When a woman is unable to carry a child, whether due to to medical, genetic or social reasons, the couple or single woman may choose to find a surrogate mother who can carry the baby.

Medical circumstances that may prevent a woman from carrying a child:

  • Recurrent abortion or premature labor
  • Dangers to the life of the Intended Mother - for example, severe heart, kidney or respiratory disease, unstable diabetes, or severe high blood pressure.

Genetic diseases in which there is a significant risk of an abnormal gene being passed on to the fetus can be avoided either by surrogacy or by IVF using a donor egg.

When the genetic disease needs to be carried by both partners in order to be of significant risk, AID - artificial insemination using donor sperm can also be an option.

The baby born by surrogacy may be the biological child of:

Both parents - the egg is retrieved from the IM - intended mother and joined with sperm from the IF - intended father. This is known as Gestational Surrogacy (the surrogate mother has no genetic connection to the child).

Mother & sperm donor - the egg is retrieved from the IM - intended mother and joined with donor sperm. This is another type of Gestational Surrogacy.

Surrogate mother & IF (intended father) - the surrogate mother goes through a process of AI (artificial insemination) using the IF's sperm. This is known as Traditional Surrogacy (the surrogate mother is biologically the mother of the baby).

Neither parent - often also referred to as embryo adoption. The surrogate mother may or may not be a biological parent in this case.

The biological background of the child, and not its surrogate mother, determine the baby's genetics -- the way the baby will look, its blood type, height, and all other physical traits.

Additional Issues

Payment is frequently given to the surrogate mother. Fees are intended to cover all medical costs incurred throughout the pregnancy and for payment to the surrogate mother. This is known as surrogacy compensation.

In all surrogacy situations, legal issues are an important issue to consider. Make sure any arrangement is as safe as possible for both sides.

There are many agencies worldwide that specialize in surrogacy arrangements. Investigate the agency you choose and make sure to get recommendations from other couples who have used it.

Summary of surrogacy laws by state in the US.

This site presents stories both of surrogate mothers and of intended parents.

Sherrie's Story (TS)
Stephanie's Story
Rosie's Story
Beth's Story

Michelle's Story
Lia's Story
Katherine's Story (TS)
Holly's Story (GS)

Also see: Poems for a Surrogate Mother.
New! Questions to Ask a Potential Surrogate

Publication by HFEA (UK) - Egg Donation and Egg Sharing

Here are some questions and answers about surrogacy that might interest you:

Q - Please could you help? Me and my husband we have been trying for a baby for 6 years but due to me having problems we can not have a child by ourselves. We would very much appreciate it if you would send us some information on how we start going about surrogacy.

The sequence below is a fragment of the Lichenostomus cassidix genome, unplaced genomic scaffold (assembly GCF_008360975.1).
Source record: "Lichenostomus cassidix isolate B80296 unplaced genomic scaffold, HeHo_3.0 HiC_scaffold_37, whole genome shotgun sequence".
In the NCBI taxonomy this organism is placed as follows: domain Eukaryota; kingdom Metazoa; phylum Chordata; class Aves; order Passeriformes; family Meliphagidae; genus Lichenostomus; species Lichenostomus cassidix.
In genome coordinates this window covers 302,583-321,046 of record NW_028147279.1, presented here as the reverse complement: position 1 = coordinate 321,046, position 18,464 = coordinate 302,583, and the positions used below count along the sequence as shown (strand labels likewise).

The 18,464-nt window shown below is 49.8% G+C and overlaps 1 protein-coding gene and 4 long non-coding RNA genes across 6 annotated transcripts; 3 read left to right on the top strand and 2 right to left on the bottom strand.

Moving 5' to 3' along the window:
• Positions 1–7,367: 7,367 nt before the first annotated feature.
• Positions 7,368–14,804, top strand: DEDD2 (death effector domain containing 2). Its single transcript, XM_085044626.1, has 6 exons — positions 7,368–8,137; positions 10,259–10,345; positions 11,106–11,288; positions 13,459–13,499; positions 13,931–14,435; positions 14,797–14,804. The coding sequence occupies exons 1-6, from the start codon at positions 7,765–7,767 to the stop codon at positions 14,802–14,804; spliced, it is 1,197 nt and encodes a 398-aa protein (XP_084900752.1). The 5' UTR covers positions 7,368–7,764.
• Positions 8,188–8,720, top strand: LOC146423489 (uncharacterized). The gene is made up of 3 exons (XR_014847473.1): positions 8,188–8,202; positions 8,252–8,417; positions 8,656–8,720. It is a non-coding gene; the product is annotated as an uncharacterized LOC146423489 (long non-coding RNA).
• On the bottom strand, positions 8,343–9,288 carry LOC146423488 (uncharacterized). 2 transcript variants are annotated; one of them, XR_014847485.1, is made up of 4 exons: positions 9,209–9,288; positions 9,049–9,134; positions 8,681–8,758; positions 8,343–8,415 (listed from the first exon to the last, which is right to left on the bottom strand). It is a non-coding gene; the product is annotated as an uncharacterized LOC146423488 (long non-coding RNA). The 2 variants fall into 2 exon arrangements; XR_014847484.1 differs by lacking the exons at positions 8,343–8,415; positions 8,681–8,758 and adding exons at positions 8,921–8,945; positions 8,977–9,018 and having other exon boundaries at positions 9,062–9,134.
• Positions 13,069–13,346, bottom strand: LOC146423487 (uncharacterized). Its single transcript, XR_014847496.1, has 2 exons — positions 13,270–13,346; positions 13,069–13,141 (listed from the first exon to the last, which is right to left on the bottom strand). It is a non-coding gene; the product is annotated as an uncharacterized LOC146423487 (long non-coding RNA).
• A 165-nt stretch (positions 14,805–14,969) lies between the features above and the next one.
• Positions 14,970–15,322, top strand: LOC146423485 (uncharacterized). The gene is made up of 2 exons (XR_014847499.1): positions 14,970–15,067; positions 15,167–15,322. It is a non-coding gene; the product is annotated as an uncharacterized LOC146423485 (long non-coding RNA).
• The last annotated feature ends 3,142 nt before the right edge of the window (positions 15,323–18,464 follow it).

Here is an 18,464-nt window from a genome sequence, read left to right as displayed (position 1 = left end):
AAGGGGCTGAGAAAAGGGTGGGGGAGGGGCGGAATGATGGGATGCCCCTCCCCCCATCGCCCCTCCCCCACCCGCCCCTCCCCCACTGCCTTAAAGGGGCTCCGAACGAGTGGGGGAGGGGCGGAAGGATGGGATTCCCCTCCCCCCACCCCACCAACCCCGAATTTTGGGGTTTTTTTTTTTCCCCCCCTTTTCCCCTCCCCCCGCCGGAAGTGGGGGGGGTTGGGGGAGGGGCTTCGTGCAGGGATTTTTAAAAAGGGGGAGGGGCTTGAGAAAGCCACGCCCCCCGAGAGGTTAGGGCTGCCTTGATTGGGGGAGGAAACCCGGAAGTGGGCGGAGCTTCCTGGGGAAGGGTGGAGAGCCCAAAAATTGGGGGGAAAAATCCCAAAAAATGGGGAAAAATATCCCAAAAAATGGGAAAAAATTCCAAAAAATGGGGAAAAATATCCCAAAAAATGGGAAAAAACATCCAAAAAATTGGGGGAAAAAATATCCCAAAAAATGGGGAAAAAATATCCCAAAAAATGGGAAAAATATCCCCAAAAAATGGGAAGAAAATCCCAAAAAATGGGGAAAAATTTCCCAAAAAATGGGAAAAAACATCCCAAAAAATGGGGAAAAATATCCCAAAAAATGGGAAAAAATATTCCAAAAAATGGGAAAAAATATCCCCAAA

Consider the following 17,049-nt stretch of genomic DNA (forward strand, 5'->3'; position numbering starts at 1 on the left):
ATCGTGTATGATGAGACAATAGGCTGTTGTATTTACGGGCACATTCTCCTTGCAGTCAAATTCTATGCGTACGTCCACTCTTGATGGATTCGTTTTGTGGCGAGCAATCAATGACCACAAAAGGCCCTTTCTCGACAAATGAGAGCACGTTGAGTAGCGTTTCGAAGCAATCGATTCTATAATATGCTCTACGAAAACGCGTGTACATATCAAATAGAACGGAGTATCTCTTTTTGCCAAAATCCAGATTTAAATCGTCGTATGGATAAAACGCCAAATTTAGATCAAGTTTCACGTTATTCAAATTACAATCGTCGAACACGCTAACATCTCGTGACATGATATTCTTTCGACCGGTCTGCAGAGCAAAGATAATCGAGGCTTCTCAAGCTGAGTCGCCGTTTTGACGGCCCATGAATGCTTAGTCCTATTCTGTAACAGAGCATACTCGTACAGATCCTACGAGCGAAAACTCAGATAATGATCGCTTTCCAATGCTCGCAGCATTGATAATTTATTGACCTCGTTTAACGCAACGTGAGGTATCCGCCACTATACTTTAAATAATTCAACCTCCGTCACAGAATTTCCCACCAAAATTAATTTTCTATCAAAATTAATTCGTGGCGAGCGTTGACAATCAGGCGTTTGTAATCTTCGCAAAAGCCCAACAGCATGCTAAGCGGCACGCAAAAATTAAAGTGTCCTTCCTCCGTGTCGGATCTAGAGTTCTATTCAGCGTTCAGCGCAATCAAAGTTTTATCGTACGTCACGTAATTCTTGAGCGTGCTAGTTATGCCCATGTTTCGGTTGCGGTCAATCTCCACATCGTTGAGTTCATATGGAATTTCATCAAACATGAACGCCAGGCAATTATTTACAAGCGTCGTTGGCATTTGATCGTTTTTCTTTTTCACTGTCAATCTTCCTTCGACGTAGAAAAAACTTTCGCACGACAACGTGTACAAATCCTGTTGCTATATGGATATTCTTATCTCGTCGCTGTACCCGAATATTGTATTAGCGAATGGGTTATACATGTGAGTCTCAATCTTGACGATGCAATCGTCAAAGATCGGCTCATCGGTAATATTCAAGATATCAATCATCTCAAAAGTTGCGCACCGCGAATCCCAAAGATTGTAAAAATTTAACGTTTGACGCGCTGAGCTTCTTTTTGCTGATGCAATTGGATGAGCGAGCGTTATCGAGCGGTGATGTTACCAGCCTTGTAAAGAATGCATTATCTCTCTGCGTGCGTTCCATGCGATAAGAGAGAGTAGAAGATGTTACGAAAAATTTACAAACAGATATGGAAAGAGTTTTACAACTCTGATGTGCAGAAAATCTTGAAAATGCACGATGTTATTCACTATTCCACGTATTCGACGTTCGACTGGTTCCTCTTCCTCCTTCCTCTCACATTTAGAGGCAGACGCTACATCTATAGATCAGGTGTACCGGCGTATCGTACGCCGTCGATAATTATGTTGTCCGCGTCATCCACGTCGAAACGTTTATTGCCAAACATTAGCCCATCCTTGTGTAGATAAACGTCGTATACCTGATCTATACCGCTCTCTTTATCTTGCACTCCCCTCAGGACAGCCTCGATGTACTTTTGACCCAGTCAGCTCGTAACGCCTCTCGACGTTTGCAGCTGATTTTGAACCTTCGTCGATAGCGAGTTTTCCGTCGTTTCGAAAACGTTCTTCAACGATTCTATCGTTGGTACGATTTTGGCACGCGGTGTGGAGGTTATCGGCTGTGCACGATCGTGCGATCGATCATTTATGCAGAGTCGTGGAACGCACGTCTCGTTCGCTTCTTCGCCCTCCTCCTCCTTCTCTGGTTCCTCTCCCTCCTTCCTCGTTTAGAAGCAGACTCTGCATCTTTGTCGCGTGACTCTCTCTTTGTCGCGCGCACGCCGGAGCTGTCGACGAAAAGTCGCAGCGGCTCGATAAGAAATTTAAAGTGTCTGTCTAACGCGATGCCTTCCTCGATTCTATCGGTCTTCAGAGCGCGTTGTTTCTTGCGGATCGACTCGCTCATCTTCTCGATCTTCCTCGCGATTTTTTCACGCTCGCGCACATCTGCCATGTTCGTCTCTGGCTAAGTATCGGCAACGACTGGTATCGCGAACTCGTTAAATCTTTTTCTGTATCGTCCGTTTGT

Q - Where do I start in the progress of finding a surrogate mother to carry a baby for me as I have had a hysterectomy and am in a new relationship where we would like a child.

Q - I am a mother of a beautiful and very healthy bouncing baby boy. I had an almost perfect pregnancy. I had morning sickness from about 5 weeks till my 16th week of pregnancy but after that it was smooth sailing from there and the delivery went so quickly and smoothly that I would love to have another baby. My partner and I have decided not to have another child for a while but I really do want to be pregnant and give birth to another baby. I have been considering being a surrogate mother since the day I had my son. If you could suggest where to start in researching being a surrogate mother I would be forever greatful.

A - Fertility Stories is not associated with any agency. There are a few links on this page that might be able to help you. I highly recommend reading other women's experience, to get some insight about the process & then the list of questions, to which I'm sure you'll want to add many of your own.

My main piece of advice is to try to take every possibility into account (bed rest, twins, birth defects, etc.) so that all scenarios are accounted for in the legal contract that you make with the surrogate mother.

Q - I'm just wondering if you could please help us with a question I have?? It's can you explain the advantages and problems of surrogacy. Explain the long term effects of such an arrangment on the offspring and the legal parents.

A - I think the information on this page should answer most of your questions.

In brief -- the big advantage of surrogacy is that it allows a couple who otherwise could not carry a baby to have a biological child of their own (gestational surrogacy). The problems with surrogacy are connected to the fact that an outsider is involved with your child -- there are a variety of possible conflicts, e.g., she drinks while she's pregnant; she needs to be on bed rest but decides that it's OK for her to go ice skating, etc... or more subtle problems that can arise during such a stressful & emotional time.

A baby born using your egg & sperm is your biological child & the surrogate mother has no effect on the baby's genetics.

Surrogacy should always be done using legal, binding contracts & then, when the baby is born, you are listed as the birth parents of the baby.

Q - I would like to know if I have another woman have my child, will the child have my blood or the blood of the surrogate?

A - If another woman carries your child, using your egg, the child will be completely yours genetically, exactly as if you had carried it.

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